Manifesta purposely strives to keep its distance from what are often seen as the dominant centres of artistic production, instead seeking fresh and fertile terrain for the mapping of a new cultural topography.

Manifesta 13 Marseille was one of the only international biennials to take place during the global pandemic COVID-19, the biennial ended earlier than planned due to the second national lockdown

Noailles Debout, FR

November 5th, 2018, two buildings on Rue d’Aubagne in Noailles collapsed, leading to the death of eight people. Fearing further collapses, reports multiply and the municipal government evacuated hundreds of buildings, displacing about 5,000 people in eighteen months, many of whom are yet to find a new home. These measures sparked a wave of protests which criticised the municipal government’s ostensible collusion with commercial property developers at the cost of citizens’ lives. Though there are countless museums commemorating the homes of wealth and power, there are hardly any commemorating the trauma of the ones who have lost their homes and markers.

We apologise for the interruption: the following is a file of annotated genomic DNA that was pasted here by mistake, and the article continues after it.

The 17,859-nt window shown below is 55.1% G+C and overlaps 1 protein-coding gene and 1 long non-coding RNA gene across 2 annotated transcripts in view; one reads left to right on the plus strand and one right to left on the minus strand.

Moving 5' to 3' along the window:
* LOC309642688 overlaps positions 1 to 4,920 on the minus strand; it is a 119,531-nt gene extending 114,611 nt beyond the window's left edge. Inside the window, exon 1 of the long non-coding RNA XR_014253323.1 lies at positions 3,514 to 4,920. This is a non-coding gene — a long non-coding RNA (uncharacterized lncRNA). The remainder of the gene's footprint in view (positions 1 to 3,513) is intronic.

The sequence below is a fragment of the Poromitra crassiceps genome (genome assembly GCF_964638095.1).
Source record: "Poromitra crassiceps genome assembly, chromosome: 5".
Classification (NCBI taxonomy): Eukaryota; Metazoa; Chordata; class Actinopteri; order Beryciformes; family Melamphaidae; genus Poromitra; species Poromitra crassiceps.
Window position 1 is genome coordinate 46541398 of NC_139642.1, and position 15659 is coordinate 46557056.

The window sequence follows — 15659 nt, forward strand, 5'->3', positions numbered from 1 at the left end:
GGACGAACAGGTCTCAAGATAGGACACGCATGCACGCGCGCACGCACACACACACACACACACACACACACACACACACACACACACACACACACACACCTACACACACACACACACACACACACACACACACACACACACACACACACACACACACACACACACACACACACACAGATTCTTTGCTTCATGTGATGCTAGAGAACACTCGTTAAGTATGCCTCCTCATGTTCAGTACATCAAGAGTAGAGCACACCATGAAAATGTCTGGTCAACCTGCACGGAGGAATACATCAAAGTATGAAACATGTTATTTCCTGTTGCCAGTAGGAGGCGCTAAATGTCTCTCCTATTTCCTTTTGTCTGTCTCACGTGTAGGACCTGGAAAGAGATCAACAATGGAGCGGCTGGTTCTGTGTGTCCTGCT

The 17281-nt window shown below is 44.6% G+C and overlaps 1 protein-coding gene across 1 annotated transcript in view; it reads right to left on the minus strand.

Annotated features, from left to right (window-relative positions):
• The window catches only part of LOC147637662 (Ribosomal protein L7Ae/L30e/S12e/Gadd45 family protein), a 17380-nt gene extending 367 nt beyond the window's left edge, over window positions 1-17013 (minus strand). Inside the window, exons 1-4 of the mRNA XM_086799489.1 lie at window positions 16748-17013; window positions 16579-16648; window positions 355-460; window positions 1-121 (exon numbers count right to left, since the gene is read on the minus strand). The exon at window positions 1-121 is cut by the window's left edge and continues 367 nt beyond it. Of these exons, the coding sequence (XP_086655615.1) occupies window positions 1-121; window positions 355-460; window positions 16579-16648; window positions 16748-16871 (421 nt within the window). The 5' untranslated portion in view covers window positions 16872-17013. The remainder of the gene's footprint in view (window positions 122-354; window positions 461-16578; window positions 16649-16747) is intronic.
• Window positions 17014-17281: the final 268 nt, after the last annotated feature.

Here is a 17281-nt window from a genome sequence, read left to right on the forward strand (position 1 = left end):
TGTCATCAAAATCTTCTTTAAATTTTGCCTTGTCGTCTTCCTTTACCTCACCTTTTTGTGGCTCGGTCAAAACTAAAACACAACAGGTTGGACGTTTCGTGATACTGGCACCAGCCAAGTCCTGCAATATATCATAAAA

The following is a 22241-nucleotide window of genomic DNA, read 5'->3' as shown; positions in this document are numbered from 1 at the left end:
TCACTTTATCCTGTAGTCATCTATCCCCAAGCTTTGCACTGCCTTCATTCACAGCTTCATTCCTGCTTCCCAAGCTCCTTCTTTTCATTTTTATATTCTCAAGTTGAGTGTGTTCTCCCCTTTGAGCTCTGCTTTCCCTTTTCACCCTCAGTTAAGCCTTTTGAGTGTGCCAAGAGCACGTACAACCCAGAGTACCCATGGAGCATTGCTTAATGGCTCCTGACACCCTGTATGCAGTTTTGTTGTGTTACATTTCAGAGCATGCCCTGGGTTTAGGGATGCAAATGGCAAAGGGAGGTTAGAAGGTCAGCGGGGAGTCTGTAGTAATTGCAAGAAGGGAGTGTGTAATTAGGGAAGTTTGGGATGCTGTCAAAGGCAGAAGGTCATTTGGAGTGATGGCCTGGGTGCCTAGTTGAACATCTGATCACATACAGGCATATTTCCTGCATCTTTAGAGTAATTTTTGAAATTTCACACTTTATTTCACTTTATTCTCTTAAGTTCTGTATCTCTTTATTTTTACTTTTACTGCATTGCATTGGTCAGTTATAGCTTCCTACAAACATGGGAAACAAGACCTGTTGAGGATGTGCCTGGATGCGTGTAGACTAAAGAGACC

The Marseille-based association Noailles Debout invited the inhabitants of this neighbourhood to vote on an object, among those they brought in the Museum Street on the 21st of September 2019, that commemorated their collective experience, which would then be submitted to the collection of the Musée d’Histoire de Marseille. Together they settled on a chain that used to lock the entrance to one the evacuated buildings of the neighbourhood. Indeed, even when the buildings were reopened, the chains are unlocked by the authorities but left firmly in place. This vestige of collective trauma also doubles as a reminder of communal solidarity. As Noailles Debout puts it, ‘the ties that unite us are now as strong and heavy as the links in those chains.’